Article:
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Housing construction costs have risen for the sixth consecutive quarter as dwelling approvals surge in response to the recently expired HomeBuilder, according to CoreLogic.
The latest Cordell Housing Index Price (CHIP) – CoreLogic’s national measure of residential construction costs – showed a 0.8 per cent increase over the three months to March 2021, making it the sixth consecutive quarter where costs have risen, albeit by 1.0 per cent or less.
CHIP measures the rate of change of construction costs within the residential market and covers freestanding and semi-detached single and two-storey dwelling homes. It covers several key categories, including brickwork, roofing insulation, doors and hardware, painting, electrical services, carpentry and more.
Annually, national construction costs rose by 3.3 per cent as the consumer price index (CPI) increased by 1.1 per cent.
According to CoreLogic’s research director, Tim Lawless, the surge in dwelling approvals as a result of the HomeBuilder grant ultimately contributed to the lift in construction costs.
“With dwelling approvals surging in response to the recently expired HomeBuilder grant, the residential construction sector is moving into what is likely to be an extended period of activity. However, we are yet to see Cordell’s measure of construction costs reflect any material increase.”
Figures from the Australian Bureau of Statistics (ABS) found that the total number of dwellings approved rose by 17.4 per cent in March, while February saw an increase of 20.1 per cent.
Meanwhile, employment in the construction industry, which accounts for around 8.9 per cent of the total workforce, fell -1.5 per cent over the three months to March 2021.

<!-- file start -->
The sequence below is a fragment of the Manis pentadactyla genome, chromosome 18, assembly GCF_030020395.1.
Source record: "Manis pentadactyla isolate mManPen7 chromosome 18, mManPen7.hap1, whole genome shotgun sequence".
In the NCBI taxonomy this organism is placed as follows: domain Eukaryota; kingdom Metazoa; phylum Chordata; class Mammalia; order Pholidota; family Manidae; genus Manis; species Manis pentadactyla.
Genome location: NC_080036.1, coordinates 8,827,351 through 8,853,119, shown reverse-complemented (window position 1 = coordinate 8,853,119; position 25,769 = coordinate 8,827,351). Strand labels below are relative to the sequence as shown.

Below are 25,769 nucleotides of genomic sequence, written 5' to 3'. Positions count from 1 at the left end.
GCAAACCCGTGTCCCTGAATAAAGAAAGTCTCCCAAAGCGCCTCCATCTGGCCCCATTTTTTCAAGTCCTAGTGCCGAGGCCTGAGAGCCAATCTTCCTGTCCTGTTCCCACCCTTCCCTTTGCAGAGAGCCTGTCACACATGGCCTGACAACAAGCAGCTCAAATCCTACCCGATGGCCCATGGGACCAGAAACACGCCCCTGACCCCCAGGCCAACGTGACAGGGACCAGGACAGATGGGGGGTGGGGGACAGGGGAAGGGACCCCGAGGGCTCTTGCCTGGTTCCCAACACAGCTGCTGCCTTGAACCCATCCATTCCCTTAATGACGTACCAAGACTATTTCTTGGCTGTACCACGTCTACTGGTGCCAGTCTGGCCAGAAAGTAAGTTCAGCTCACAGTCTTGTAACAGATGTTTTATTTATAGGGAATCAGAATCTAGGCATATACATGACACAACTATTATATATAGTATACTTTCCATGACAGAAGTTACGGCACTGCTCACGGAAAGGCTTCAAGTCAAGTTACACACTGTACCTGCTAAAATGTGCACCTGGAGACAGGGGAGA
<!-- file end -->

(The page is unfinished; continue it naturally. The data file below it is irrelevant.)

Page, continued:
“Although construction costs rose at a slightly slower than average pace last quarter, it’s likely future quarters will record a more substantial lift in construction costs as shortages of both materials and labour add some upwards pressure on prices,” Mr Lawless said.
As a consequence, national home values have also continued to increase, with CoreLogic data pointing to a 2.8 per cent increase in March, the fastest monthly rate of appreciation since October 1988 (3.2 per cent).
Zooming in on the states, Western Australia led with the highest quarterly growth in construction costs at 0.9 per cent, followed by South Australia, Queensland and Victoria with 0.8 per cent and NSW with 0.7 per cent.
Annually, Queensland took the top spot with a 4.2 per cent increase, followed by Victoria with 3.4 per cent, Western Australia with 3.1 per cent, NSW with 2.9 per cent and South Australia with 2.8 per cent.
Of the major states, Queensland currently has the highest CHIP index at 325.2, followed by NSW with 305.1, Western Australia with 298.8, Victoria with 294.3 and South Australia with 279.3.